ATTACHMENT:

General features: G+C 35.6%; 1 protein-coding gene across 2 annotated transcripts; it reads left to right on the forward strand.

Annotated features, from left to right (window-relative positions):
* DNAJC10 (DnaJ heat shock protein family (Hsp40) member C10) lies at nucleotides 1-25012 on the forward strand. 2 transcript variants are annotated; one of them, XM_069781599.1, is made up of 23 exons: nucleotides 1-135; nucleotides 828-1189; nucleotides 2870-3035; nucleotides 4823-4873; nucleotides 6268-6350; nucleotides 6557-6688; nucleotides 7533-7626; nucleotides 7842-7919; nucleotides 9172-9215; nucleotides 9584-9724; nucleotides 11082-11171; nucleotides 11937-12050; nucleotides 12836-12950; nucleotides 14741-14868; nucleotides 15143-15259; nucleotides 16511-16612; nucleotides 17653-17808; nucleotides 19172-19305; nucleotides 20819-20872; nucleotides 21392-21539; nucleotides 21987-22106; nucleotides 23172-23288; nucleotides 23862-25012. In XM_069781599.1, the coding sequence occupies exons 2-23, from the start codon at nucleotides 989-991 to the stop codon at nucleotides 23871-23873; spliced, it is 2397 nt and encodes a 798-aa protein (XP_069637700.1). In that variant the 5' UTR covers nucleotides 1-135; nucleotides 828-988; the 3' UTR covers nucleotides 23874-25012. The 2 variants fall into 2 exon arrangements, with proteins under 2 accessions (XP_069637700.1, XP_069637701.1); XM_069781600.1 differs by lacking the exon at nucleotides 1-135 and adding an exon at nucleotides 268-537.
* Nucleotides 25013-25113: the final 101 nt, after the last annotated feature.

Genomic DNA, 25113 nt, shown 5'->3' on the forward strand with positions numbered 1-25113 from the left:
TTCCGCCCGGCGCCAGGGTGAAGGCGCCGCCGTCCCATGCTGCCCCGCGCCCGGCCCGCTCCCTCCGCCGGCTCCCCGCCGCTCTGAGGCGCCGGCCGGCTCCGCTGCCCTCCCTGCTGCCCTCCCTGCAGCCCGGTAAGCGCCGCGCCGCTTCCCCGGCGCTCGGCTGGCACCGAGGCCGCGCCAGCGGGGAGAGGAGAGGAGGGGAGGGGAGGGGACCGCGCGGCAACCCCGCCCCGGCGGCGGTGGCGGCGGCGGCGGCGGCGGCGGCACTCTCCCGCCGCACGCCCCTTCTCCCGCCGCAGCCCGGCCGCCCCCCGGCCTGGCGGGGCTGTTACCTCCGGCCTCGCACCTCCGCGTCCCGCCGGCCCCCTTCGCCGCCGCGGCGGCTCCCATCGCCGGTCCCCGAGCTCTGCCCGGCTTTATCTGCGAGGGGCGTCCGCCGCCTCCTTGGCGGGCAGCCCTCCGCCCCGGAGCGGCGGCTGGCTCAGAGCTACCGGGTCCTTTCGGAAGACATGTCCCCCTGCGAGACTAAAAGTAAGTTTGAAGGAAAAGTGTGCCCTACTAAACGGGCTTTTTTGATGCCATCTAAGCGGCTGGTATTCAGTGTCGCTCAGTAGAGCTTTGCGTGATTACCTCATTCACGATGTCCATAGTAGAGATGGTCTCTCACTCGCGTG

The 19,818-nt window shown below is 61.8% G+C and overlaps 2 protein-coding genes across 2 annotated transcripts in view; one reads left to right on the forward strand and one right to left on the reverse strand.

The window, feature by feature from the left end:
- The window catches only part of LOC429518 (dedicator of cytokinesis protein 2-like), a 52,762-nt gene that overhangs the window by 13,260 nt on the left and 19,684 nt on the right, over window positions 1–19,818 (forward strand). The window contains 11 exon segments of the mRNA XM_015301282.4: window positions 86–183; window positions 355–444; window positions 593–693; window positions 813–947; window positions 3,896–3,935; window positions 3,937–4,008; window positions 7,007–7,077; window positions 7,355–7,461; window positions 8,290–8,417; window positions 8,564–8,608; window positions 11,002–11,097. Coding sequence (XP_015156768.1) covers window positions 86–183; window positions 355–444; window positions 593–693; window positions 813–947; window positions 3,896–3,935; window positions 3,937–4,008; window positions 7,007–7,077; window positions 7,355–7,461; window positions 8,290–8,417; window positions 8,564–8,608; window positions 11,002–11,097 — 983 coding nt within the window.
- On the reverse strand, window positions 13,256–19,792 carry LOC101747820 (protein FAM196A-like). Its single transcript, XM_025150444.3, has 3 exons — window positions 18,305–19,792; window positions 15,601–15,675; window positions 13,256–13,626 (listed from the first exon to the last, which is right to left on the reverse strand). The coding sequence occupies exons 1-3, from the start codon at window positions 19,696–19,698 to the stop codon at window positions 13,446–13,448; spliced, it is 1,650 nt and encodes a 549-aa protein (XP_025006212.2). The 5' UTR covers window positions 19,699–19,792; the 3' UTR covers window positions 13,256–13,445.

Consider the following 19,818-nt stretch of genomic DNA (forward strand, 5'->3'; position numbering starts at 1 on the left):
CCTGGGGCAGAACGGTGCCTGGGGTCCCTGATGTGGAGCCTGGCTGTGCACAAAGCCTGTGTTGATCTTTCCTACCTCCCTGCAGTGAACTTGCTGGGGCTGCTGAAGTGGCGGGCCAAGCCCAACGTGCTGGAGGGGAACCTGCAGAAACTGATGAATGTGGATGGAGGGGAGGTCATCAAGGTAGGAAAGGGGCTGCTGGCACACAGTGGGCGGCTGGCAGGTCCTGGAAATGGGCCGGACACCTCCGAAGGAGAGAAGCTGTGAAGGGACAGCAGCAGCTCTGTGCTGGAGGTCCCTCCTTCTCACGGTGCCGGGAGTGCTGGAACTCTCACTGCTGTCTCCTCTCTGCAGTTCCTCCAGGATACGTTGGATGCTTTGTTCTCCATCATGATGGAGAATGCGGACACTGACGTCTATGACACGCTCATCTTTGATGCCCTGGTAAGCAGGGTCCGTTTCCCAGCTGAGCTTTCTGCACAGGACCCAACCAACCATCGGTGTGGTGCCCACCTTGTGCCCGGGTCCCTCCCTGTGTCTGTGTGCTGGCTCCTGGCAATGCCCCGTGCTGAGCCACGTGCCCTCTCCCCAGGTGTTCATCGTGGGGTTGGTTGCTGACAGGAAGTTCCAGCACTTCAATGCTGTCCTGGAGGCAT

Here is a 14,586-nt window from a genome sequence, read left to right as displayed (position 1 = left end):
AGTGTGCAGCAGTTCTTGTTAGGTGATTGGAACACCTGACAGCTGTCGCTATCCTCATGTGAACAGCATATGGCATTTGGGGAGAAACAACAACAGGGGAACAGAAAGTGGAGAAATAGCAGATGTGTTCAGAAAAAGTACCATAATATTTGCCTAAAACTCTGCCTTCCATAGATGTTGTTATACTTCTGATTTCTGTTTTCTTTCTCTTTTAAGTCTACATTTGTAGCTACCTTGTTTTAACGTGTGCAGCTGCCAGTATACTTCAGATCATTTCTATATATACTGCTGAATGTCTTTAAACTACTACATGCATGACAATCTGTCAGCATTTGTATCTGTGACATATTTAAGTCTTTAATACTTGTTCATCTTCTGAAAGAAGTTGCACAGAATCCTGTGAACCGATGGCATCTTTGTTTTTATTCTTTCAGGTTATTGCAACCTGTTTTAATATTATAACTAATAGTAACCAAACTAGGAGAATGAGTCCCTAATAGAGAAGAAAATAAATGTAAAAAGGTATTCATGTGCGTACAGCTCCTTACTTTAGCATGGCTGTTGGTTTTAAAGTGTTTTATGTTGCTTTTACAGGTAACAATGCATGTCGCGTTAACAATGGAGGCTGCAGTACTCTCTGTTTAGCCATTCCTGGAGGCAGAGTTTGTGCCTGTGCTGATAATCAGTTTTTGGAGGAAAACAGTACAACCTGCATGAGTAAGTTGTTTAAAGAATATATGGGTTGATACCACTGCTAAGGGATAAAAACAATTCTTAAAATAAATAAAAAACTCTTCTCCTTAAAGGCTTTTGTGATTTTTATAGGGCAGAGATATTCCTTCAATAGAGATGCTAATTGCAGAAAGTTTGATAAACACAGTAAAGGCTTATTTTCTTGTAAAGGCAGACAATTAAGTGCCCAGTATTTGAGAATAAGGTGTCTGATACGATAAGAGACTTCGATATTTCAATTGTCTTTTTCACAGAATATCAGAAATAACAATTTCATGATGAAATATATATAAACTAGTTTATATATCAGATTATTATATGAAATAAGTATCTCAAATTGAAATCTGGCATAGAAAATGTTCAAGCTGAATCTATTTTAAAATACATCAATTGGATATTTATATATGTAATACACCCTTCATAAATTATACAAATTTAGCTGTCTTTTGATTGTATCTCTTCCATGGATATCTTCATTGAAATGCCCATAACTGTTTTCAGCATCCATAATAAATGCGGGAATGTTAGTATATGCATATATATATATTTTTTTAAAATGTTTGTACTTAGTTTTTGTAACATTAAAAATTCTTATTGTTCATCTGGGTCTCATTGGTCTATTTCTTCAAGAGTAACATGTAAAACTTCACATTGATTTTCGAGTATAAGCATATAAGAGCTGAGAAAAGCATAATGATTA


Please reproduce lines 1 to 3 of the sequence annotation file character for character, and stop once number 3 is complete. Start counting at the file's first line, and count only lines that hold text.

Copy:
General features: G+C 35.6%; 1 protein-coding gene across 2 annotated transcripts; it reads left to right on the forward strand.

Annotated features, from left to right (window-relative positions):
* DNAJC10 (DnaJ heat shock protein family (Hsp40) member C10) lies at nucleotides 1-25012 on the forward strand. 2 transcript variants are annotated; one of them, XM_069781599.1, is made up of 23 exons: nucleotides 1-135; nucleotides 828-1189; nucleotides 2870-3035; nucleotides 4823-4873; nucleotides 6268-6350; nucleotides 6557-6688; nucleotides 7533-7626; nucleotides 7842-7919; nucleotides 9172-9215; nucleotides 9584-9724; nucleotides 11082-11171; nucleotides 11937-12050; nucleotides 12836-12950; nucleotides 14741-14868; nucleotides 15143-15259; nucleotides 16511-16612; nucleotides 17653-17808; nucleotides 19172-19305; nucleotides 20819-20872; nucleotides 21392-21539; nucleotides 21987-22106; nucleotides 23172-23288; nucleotides 23862-25012. In XM_069781599.1, the coding sequence occupies exons 2-23, from the start codon at nucleotides 989-991 to the stop codon at nucleotides 23871-23873; spliced, it is 2397 nt and encodes a 798-aa protein (XP_069637700.1). In that variant the 5' UTR covers nucleotides 1-135; nucleotides 828-988; the 3' UTR covers nucleotides 23874-25012. The 2 variants fall into 2 exon arrangements, with proteins under 2 accessions (XP_069637700.1, XP_069637701.1); XM_069781600.1 differs by lacking the exon at nucleotides 1-135 and adding an exon at nucleotides 268-537.